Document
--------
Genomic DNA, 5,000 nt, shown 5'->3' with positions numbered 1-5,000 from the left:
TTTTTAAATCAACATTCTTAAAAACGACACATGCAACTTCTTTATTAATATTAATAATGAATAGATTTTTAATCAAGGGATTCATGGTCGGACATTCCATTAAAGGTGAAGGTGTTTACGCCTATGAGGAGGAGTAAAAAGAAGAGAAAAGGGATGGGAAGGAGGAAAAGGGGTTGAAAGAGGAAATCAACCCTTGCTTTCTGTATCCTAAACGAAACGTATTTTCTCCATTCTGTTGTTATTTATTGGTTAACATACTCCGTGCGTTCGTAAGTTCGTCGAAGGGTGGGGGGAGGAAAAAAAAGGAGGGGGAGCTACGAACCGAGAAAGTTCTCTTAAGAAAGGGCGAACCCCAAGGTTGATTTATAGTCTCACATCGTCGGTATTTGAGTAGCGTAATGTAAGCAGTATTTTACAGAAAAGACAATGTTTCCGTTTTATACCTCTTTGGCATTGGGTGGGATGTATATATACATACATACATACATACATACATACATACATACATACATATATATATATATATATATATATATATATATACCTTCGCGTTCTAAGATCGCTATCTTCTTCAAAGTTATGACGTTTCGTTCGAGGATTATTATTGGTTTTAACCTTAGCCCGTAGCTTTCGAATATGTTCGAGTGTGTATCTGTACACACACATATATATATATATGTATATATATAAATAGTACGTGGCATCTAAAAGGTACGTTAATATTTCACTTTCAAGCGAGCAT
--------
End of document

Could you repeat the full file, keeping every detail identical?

Genomic DNA, 5,000 nt, shown 5'->3' with positions numbered 1-5,000 from the left:
TTTTTAAATCAACATTCTTAAAAACGACACATGCAACTTCTTTATTAATATTAATAATGAATAGATTTTTAATCAAGGGATTCATGGTCGGACATTCCATTAAAGGTGAAGGTGTTTACGCCTATGAGGAGGAGTAAAAAGAAGAGAAAAGGGATGGGAAGGAGGAAAAGGGGTTGAAAGAGGAAATCAACCCTTGCTTTCTGTATCCTAAACGAAACGTATTTTCTCCATTCTGTTGTTATTTATTGGTTAACATACTCCGTGCGTTCGTAAGTTCGTCGAAGGGTGGGGGGAGGAAAAAAAAGGAGGGGGAGCTACGAACCGAGAAAGTTCTCTTAAGAAAGGGCGAACCCCAAGGTTGATTTATAGTCTCACATCGTCGGTATTTGAGTAGCGTAATGTAAGCAGTATTTTACAGAAAAGACAATGTTTCCGTTTTATACCTCTTTGGCATTGGGTGGGATGTATATATACATACATACATACATACATACATACATACATACATACATATATATATATATATATATATATATATATATACCTTCGCGTTCTAAGATCGCTATCTTCTTCAAAGTTATGACGTTTCGTTCGAGGATTATTATTGGTTTTAACCTTAGCCCGTAGCTTTCGAATATGTTCGAGTGTGTATCTGTACACACACATATATATATATATGTATATATATAAATAGTACGTGGCATCTAAAAGGTACGTTAATATTTCACTTTCAAGCGAGCAT